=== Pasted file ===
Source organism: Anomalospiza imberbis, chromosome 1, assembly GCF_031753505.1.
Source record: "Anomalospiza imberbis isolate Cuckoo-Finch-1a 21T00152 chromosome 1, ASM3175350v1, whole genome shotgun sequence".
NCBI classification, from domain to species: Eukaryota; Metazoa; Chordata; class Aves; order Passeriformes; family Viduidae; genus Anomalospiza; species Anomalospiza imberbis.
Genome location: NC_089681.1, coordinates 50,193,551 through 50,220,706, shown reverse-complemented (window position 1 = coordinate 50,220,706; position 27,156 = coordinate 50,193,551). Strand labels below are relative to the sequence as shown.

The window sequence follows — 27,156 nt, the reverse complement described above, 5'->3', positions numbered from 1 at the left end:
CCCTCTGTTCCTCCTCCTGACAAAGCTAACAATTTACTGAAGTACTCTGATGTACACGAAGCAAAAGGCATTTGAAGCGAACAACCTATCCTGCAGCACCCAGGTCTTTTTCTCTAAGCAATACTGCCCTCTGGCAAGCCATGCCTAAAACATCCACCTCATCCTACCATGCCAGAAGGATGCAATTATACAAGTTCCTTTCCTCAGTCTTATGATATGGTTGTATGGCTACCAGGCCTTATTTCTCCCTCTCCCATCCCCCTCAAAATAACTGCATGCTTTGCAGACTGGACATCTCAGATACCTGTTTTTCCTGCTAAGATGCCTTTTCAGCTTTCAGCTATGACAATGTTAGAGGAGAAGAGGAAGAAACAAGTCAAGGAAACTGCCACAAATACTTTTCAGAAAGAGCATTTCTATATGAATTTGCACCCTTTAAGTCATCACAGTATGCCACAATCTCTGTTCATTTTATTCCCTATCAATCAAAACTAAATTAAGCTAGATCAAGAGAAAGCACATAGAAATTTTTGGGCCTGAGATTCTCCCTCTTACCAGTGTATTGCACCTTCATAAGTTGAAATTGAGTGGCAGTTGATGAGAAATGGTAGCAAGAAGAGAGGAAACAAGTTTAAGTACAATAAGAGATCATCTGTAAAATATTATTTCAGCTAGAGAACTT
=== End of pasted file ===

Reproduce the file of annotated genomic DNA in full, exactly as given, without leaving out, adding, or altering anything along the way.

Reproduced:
Source organism: Anomalospiza imberbis, chromosome 1, assembly GCF_031753505.1.
Source record: "Anomalospiza imberbis isolate Cuckoo-Finch-1a 21T00152 chromosome 1, ASM3175350v1, whole genome shotgun sequence".
NCBI classification, from domain to species: Eukaryota; Metazoa; Chordata; class Aves; order Passeriformes; family Viduidae; genus Anomalospiza; species Anomalospiza imberbis.
Genome location: NC_089681.1, coordinates 50,193,551 through 50,220,706, shown reverse-complemented (window position 1 = coordinate 50,220,706; position 27,156 = coordinate 50,193,551). Strand labels below are relative to the sequence as shown.

The window sequence follows — 27,156 nt, the reverse complement described above, 5'->3', positions numbered from 1 at the left end:
CCCTCTGTTCCTCCTCCTGACAAAGCTAACAATTTACTGAAGTACTCTGATGTACACGAAGCAAAAGGCATTTGAAGCGAACAACCTATCCTGCAGCACCCAGGTCTTTTTCTCTAAGCAATACTGCCCTCTGGCAAGCCATGCCTAAAACATCCACCTCATCCTACCATGCCAGAAGGATGCAATTATACAAGTTCCTTTCCTCAGTCTTATGATATGGTTGTATGGCTACCAGGCCTTATTTCTCCCTCTCCCATCCCCCTCAAAATAACTGCATGCTTTGCAGACTGGACATCTCAGATACCTGTTTTTCCTGCTAAGATGCCTTTTCAGCTTTCAGCTATGACAATGTTAGAGGAGAAGAGGAAGAAACAAGTCAAGGAAACTGCCACAAATACTTTTCAGAAAGAGCATTTCTATATGAATTTGCACCCTTTAAGTCATCACAGTATGCCACAATCTCTGTTCATTTTATTCCCTATCAATCAAAACTAAATTAAGCTAGATCAAGAGAAAGCACATAGAAATTTTTGGGCCTGAGATTCTCCCTCTTACCAGTGTATTGCACCTTCATAAGTTGAAATTGAGTGGCAGTTGATGAGAAATGGTAGCAAGAAGAGAGGAAACAAGTTTAAGTACAATAAGAGATCATCTGTAAAATATTATTTCAGCTAGAGAACTT